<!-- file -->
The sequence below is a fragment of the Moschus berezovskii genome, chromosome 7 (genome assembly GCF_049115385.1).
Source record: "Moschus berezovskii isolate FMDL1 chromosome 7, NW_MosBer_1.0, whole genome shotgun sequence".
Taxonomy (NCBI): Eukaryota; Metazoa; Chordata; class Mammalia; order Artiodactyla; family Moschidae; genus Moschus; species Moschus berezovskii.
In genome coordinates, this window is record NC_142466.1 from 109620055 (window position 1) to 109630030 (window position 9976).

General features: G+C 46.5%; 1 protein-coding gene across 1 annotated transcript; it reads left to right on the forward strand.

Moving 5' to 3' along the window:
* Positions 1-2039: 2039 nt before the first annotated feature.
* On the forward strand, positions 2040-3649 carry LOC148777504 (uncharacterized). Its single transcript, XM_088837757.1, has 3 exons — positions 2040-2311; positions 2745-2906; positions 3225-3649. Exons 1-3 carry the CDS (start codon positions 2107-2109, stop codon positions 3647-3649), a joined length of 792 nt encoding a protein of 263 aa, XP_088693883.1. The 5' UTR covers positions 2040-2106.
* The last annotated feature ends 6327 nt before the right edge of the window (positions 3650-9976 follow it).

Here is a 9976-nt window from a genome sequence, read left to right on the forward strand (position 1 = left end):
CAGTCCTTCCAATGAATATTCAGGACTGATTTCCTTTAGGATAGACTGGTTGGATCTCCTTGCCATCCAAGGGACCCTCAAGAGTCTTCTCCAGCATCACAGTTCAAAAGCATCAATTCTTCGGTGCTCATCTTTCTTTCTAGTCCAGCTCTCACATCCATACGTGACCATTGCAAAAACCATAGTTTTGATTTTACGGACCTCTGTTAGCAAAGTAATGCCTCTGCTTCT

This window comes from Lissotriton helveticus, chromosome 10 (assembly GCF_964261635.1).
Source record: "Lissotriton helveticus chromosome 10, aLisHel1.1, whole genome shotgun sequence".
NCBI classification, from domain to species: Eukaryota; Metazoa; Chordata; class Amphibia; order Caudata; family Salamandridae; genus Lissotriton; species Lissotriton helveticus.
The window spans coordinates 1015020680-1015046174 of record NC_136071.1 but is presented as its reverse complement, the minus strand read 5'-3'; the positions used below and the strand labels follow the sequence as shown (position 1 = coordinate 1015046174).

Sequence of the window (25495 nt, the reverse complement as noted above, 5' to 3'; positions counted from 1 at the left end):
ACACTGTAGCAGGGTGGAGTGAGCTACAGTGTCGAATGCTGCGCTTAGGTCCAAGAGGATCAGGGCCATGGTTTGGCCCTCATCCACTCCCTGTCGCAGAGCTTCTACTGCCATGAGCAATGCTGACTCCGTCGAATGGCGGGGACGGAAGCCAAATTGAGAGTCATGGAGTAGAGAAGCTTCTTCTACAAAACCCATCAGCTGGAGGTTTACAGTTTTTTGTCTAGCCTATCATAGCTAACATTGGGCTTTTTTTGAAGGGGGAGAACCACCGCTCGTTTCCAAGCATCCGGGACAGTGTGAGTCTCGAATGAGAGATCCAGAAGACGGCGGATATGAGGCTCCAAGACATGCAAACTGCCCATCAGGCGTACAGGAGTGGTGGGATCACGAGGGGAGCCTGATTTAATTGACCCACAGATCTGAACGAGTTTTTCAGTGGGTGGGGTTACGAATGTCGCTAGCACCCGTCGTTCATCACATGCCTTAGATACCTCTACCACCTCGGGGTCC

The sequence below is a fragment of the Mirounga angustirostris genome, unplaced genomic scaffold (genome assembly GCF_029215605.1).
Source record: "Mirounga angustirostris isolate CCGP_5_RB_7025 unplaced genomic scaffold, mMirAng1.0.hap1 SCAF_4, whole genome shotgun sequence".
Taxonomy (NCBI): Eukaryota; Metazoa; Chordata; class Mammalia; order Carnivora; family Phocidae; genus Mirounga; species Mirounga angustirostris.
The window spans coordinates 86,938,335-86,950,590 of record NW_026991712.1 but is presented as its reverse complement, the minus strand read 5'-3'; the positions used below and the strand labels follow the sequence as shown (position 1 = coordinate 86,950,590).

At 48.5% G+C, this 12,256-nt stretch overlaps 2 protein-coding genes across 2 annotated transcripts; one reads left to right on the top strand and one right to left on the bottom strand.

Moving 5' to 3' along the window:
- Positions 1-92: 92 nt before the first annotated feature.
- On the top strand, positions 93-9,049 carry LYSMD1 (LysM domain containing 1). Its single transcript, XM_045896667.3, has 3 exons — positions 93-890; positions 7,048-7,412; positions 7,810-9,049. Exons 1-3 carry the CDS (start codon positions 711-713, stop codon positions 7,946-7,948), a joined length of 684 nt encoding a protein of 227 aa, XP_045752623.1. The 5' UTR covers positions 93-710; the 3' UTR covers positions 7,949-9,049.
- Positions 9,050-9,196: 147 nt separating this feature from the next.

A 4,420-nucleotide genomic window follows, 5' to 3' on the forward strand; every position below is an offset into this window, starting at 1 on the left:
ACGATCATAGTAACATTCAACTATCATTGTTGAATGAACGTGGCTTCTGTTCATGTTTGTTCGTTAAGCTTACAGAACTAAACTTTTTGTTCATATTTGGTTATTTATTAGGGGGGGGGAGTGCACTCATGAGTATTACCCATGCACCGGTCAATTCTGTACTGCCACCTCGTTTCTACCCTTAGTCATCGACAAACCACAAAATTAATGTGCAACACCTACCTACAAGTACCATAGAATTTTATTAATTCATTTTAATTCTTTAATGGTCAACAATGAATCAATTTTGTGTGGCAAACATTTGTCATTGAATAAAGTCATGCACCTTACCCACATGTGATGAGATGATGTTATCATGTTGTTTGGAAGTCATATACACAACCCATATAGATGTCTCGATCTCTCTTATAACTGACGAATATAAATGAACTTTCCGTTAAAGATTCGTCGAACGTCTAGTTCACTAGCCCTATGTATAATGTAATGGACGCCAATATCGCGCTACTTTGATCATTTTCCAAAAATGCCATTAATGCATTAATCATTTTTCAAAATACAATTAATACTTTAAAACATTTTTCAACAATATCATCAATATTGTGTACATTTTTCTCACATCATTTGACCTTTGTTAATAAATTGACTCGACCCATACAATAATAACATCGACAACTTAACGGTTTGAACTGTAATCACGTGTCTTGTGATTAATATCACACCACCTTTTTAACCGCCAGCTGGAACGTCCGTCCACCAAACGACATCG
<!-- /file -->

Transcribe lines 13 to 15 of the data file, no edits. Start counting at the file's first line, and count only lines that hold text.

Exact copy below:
Source record: "Lissotriton helveticus chromosome 10, aLisHel1.1, whole genome shotgun sequence".
NCBI classification, from domain to species: Eukaryota; Metazoa; Chordata; class Amphibia; order Caudata; family Salamandridae; genus Lissotriton; species Lissotriton helveticus.
The window spans coordinates 1015020680-1015046174 of record NC_136071.1 but is presented as its reverse complement, the minus strand read 5'-3'; the positions used below and the strand labels follow the sequence as shown (position 1 = coordinate 1015046174).